Thursday, 19 August 2010

UK Universities - Business Models

As I noted in an earlier blog posting (May 19th), who 'owns' UK universities is not entirely clear. More importantly, what sort of business model or business type should our universities adopt, in order to enable them to function best as universities? This is a surprisingly tricky question. For in practice quite a few business forms can be found across UK higher education, mostly the result of historical accident, statutory provision, and occasionally, private initiative.The result is a typically British, rather messy picture. Thus the varied landscape currently includes:

Private institutions, profit seeking

Private institutions, not for profit (e.g. University of Buckingham)

Companies limited by guarantee (e.g. London School of Economics)

Statutory corporations (with charter and statutes needing Privy Council approval for changes) (this covers most universities formed as a consequence of the Further and Higher Education Act 1992)

Chartered corporations (with charter and statutes needing Privy Council approval for changes) (this covers most pre-1992 universities)

Ancient universities, established neither by Act of Parliament nor by Royal Charter (Some changes need Privy Council approval) (Oxford and Cambridge Universities).

Unlike in some other countries, where universities are formally part of the public sector (and university staff are civil servants), UK universities are all legally independent bodies. They normally enjoy charitable status (which confers a variety of tax privileges upon them), and they each have a governing body responsible for all aspects of managing the institution, within the framework of whatever regulation and oversight is currently in force.

This is the background against which some new ideas need to be considered. Thus Nick Butler argued in yesterday's Financial Times that UK universities should be freed from much of the existing government regulation and control so that they can 'manage their own numbers, costs and charges' and hence be 'responsible for their own successes and failures'. This presumably would entail flexible fee setting, something that might come out of Lord Browne's on going review of university funding. And the resulting higher fees could be more manageable for the government, in principle, if the student loan book were also taken off the government's balance sheet and turned into a private sector fund. Thinking logically, too, an institution free to succeed is also free to fail, but I wonder how prepared our government would be to see one or more universities go under either as a result of generally tough financial conditions or as a result of particular bad (or unlucky) decisions. This is quite normal in the private sector, of course, but would this competitive mechanism be allowed to work in higher education? An interesting line of thought, though I have a feeling that actually doing it - making it happen - might be quite difficult.

Another idea was introduced by Simon Baker in the latest Times Higher Education. Instead of focusing on regulation, as the previous point did, this contribution makes proposals about university ownership. In particular, it suggests that the current UK government is contemplating new legislation that could result in universities being owned - wholly or partly - by their shareholders. This idea would turn universities, legally, into something like the familiar public limited company (plc). But why would we want to do that? The claim in Simon Baker's article is that transforming universities into shareholder-owned bodies would make it easier for them to raise money from investors. However, I'm not sure this is right, for several reasons:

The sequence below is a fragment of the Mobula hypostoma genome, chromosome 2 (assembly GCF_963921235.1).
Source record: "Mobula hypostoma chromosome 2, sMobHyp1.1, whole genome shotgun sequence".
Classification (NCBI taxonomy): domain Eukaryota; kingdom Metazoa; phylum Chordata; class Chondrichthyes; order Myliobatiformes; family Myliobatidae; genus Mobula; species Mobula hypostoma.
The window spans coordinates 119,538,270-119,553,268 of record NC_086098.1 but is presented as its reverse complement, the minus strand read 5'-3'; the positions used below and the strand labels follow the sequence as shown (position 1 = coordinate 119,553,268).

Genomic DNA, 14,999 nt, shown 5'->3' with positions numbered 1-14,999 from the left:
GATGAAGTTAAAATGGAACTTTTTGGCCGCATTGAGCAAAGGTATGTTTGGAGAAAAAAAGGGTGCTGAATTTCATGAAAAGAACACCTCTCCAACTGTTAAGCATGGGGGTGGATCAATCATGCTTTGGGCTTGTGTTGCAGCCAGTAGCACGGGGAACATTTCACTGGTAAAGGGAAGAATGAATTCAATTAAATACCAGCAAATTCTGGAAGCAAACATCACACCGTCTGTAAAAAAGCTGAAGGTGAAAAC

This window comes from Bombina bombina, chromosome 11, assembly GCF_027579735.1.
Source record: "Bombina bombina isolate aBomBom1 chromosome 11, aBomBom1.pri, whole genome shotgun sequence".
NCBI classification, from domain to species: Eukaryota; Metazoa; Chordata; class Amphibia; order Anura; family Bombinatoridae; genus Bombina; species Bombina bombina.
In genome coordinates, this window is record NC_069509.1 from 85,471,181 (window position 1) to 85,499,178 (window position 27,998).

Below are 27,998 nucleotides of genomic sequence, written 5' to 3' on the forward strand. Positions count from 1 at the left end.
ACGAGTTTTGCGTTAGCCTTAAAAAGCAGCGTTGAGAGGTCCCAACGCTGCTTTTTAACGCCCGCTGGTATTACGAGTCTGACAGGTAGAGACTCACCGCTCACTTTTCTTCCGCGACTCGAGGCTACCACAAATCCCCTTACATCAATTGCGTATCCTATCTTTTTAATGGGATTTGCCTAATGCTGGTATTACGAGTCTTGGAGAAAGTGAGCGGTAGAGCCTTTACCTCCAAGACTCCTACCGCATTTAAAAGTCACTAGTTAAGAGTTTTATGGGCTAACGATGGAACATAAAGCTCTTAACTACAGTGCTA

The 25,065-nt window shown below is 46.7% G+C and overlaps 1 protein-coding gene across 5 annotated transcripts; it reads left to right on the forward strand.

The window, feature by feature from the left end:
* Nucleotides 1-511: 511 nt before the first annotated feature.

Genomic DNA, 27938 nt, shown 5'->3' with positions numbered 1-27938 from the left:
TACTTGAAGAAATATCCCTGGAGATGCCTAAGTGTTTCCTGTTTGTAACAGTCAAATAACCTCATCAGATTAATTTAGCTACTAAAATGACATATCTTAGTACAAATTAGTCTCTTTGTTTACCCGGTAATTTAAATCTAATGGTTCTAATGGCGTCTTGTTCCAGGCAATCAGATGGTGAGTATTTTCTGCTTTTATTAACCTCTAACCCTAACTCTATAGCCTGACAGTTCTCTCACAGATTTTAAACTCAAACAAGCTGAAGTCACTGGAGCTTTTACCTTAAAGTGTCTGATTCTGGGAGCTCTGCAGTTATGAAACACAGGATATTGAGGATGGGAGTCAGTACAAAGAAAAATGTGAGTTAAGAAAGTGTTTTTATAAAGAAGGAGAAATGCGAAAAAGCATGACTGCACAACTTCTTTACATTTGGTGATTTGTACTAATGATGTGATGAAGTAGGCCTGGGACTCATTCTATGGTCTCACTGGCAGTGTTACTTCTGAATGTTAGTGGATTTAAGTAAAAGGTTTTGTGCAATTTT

(a) Why should anyone buy shares issued by a university unless they expect a decent return on them, namely a suitable mix of dividend payments and capital gains? Hence any university issuing shares will have to offer an attractive return to investors, but it can only do this by investing the funds so raised in sufficiently 'profitable' activities. Many universities might not be very comfortable at the idea of being pushed towards profit seeking in this way.

(b) A few universities have already issued bonds to fund some of their new developments, without any accompanying shift to a shareholding model of the university. It's not clear why this could not be extended without changing the basic 'model of the university', and I don't understand how adding shareholders would make such funding any easier.

(c) Most UK universities exist to deliver high quality teaching and research in a not-for-profit manner and this type of institutional goal sits quite uneasily, I think, beside shareholding and profit seeking.

Hence although there might well be room in the higher education landscape for some private, profit-seeking, shareholder-owned institutions delivering a variety of profitable, specialist courses, it's hard to see much of the existing sector moving in that direction. I fear that sitting and thinking in my office, which is what I like doing best, would not be greatly appreciated by shareholders seeking short-term profitability!

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